Damascus 3-year-old is doing better, but she and her family need your help
The unexplored frontiers of medical science and a crashed jet fighter were just a few of the obstacles standing between Katilyn Finn of Damascus and her fourth birthday.
In May, the 3-year-old girl was diagnosed with hepatablastoma, an extremely rare form of liver cancer that afflicts only one in every 2.5 million children.
'She had been kind of sick towards the end of April,' said Kaitlyn's mother, Michelle Finn, during a recent visit to Doernbecher Children's Hospital. 'She had been going to Montessori school at the time, so she was constantly being exposed to all of those runny noses.
'I thought it was more attention-seeking behavior, but even after she got over her cold, she was still complaining about her tummy hurting.'
Finn called the family's pediatric nurse, who suggested that Kaitlyn could be coming down with a flu.
'About a week later, sure enough, she got the flu,' she said. 'But then, after she got better, she started complaining about her tummy again, and she started complaining at school, which she had never done before.'
She called to make an appointment with the pediatrician, set for the Tuesday after Mother's Day. Kaitlyn grew more and more lethargic over the weekend, and fell asleep sitting on the toilet at school that Monday.
'On Tuesday morning, she wouldn't even sit up in bed, so I let her sleep until it was time to go for her appointment,' Finn recalled.
She met her husband, Patrick, at the pediatrician's office, and while they were sitting in the waiting room, the couple noticed that Kaitlyn's belly was hugely distended. Unsure if they should rush her off to the emergency room, they waited for her appointment.
'They took all kinds of tests. On the x-ray, they looked at her liver and saw calcium deposits, and the only way you get that in children is cancer,' said Finn. 'Her liver took up her whole abdomen - it was pushing up on her lungs and pushing aside her other organs.
'It had already spread to the four quadrants of her liver, which her doctor said meant that there was a 75 percent chance that she would need a transplant. The fear was also that it had spread, and in that case, it is almost always fatal.'
Kaitlyn immediately embarked upon three cycles of chemotherapy, each lasting three weeks. Her doctors contacted the Lucile Packard Children's Hospital at Stanford University in Palo Alto, Calif., to arrange for a transplant. They surgeons flew to Portland to meet their small patient, then put her on a 30-day waiting list for a donor organ.
'Within the next few days, we got the call,' Finn said. 'Once you're on the list, you have to be ready to go, 24-7. After we got the call, we had 12 hours to be in Palo Alto.'
A private jet, arranged by the family's insurance company, was on standby at the Hillsboro airport to fly them to California, but earlier that day, an F-1 Hawker Hunter that had been participating in the city's annual air show had crashed into a house shortly after takeoff, killing the pilot.
'They had like 40 blocks around the airport completely shut down,' recalled Kaitlyn's father, Patrick Finn. 'We happened to run into a Clackamas County Sheriff's reserve deputy that I knew, and he said that we couldn't get to the airport because of the crash.'
After Finn explained his urgent need to reach the airport promptly, the closed roads became a blessing for the family.
'They were closed for everyone else, but they opened them up for us and we went right through,' said Michelle Finn. 'We probably got their quicker than if there hadn't been a crash.'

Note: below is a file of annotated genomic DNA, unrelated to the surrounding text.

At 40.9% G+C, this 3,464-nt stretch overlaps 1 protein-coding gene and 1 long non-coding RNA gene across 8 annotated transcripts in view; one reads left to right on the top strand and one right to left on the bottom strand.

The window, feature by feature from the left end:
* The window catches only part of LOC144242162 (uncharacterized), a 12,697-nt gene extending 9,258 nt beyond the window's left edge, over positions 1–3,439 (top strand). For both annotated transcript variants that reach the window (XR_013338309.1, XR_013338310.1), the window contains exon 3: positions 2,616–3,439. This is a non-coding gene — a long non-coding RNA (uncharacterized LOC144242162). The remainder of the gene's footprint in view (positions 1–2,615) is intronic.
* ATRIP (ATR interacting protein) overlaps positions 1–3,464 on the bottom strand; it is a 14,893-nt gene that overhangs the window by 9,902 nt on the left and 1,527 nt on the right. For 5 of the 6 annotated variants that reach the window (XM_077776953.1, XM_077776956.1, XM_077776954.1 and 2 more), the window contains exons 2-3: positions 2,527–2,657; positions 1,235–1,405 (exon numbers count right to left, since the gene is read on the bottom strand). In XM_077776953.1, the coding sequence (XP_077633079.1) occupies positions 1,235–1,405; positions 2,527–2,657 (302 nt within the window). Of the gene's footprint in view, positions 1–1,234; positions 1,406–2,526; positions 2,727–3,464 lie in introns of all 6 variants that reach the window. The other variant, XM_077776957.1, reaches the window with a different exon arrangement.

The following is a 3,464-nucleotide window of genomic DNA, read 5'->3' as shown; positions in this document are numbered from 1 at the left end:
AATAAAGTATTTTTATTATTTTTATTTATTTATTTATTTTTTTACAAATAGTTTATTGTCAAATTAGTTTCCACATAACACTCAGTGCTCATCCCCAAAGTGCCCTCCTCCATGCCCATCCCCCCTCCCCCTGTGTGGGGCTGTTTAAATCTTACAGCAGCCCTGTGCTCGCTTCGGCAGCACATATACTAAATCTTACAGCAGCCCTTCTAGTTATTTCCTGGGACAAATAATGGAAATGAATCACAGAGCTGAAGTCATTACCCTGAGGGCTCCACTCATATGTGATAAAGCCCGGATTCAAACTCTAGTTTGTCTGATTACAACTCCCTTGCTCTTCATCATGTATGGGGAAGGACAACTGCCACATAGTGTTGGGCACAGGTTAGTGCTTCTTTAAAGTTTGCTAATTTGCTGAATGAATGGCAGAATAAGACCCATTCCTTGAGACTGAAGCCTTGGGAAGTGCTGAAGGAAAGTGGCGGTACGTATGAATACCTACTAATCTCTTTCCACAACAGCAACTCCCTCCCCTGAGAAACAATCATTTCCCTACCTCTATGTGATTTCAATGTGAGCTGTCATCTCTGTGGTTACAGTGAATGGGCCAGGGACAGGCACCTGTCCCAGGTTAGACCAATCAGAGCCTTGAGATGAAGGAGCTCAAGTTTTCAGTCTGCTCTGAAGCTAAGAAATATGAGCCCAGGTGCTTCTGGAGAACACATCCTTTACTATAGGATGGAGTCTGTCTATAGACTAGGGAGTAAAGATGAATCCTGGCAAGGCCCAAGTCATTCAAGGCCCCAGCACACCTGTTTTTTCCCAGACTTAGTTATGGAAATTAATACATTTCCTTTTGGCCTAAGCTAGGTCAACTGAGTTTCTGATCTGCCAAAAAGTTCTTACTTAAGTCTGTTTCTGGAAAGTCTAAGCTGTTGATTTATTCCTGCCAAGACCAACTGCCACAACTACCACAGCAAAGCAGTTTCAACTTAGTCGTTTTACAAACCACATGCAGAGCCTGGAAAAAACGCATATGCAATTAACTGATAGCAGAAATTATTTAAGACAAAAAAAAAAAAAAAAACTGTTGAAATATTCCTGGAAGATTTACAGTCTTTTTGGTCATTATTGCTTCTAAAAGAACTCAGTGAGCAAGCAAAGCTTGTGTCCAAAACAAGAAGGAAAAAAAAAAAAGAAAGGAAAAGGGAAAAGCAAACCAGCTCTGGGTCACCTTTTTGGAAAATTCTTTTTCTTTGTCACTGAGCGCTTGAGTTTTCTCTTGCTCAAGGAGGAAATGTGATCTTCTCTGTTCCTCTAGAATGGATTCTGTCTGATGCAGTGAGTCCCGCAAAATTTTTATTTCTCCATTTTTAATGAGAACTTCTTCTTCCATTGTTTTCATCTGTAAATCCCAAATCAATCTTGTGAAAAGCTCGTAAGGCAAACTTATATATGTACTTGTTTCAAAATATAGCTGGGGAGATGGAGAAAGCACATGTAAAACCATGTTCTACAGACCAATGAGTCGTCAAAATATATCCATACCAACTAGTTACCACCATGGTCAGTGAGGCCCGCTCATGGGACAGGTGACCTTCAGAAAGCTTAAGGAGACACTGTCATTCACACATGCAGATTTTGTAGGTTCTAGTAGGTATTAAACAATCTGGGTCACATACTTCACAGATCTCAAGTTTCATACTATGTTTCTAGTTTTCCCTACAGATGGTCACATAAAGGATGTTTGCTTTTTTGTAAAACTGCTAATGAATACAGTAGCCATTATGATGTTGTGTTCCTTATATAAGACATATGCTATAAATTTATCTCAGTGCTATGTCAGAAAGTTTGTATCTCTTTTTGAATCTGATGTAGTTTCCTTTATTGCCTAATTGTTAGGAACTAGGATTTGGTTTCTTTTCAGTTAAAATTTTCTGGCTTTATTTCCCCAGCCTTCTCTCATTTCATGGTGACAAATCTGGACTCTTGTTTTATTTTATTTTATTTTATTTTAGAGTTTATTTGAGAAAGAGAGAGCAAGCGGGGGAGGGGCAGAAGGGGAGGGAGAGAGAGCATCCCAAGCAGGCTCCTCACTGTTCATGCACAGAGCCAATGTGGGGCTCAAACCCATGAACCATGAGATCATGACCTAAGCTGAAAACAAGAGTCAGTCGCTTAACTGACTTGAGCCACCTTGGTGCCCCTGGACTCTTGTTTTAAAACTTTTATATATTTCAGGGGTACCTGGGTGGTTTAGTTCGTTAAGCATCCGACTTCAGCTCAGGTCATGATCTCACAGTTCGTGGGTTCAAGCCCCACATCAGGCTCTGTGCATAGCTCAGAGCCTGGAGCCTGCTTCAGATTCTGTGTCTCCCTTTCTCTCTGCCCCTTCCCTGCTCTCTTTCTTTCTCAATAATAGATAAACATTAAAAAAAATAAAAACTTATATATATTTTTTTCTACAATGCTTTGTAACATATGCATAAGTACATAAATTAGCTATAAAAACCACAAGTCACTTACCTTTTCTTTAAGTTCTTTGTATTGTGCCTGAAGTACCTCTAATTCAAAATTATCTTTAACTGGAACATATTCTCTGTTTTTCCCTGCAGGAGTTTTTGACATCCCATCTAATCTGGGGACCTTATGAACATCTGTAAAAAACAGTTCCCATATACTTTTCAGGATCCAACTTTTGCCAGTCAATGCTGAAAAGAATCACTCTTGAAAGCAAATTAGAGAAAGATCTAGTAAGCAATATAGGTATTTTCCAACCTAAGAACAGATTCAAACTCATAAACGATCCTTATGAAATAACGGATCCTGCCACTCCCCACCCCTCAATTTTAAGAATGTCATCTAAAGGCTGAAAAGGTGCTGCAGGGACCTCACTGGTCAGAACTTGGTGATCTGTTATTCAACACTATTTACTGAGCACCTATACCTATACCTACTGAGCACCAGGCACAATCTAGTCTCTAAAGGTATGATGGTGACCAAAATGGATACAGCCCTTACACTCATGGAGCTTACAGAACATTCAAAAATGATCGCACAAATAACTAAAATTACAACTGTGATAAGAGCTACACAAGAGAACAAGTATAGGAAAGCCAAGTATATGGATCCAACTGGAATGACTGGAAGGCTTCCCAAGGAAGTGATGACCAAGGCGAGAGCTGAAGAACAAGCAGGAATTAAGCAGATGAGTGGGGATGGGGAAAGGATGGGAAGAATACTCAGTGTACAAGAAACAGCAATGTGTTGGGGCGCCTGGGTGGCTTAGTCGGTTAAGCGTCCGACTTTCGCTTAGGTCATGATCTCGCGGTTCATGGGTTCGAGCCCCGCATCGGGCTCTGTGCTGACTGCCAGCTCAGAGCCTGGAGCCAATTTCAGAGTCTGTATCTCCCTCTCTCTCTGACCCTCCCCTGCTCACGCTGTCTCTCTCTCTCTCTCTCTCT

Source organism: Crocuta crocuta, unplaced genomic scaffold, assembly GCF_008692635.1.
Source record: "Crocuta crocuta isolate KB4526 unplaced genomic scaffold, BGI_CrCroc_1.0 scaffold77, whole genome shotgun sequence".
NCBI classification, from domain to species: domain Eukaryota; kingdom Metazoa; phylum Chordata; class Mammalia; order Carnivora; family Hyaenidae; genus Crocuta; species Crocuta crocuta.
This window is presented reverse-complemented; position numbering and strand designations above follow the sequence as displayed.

Arriving in California, Kaitlyn was taken onboard an ambulance and rushed to the hospital. She was put under anesthetic in preparation for her surgery and then the doctors turned their attention to the donated organ.
'When the got into it, they discovered some abnormalities, so they declined to proceed,' Finn said. 'They said they would have gone ahead and done the surgery if she had been dying, but they thought she could hold on a little longer. We were just happy that they had looked at it so closely before going ahead with the surgery.'
A normal life
The family had been home a day and a half when their phone rang once again, with news that a second donor organ was available. This time, the surgery proceeded according to plan.
'When the anesthesiologist came out of the operating room, he told us that it was one of the smoothest transplants he'd ever been involved in for 13 years,' said Finn.
The procedure, which doctors expected would take 11 to 12 hours to complete, was finished in six. Within the day, Kaitlyn's new liver was beginning to function, and she was soon out of intensive care.
'They told us to plan to be down there for two to six months,' Finn said. 'We were home two days short of a month.'
Kaitlyn began a regimen of drugs to suppress her immune system, to prevent it from rejecting her new liver. Likely she will be required to continue that therapy for the rest of her life. She is also undergoing two additional courses of chemotherapy, in case any of the cancer cells from her liver escaped into her bloodstream.
'Although it starts in the liver, if it spreads, it usually ends up in the lungs,' said Finn. 'If that happens, it's almost always fatal.'
The precise method of treatment involves a good amount of medical guesswork, because there is no precedent for Kaitlyn's case. The chemotherapy drugs that she is taking became available just six months ago.
'They told us that 10 years ago, she would have died,' said Finn.
Her husband added, 'One of the doctors told us that we dodged a very, very big bullet, but now she can go on to have a normal lifespan. Every six months, she'll need to go in to have lab work done, but as long as she gets through all this, she'll have a normal life.'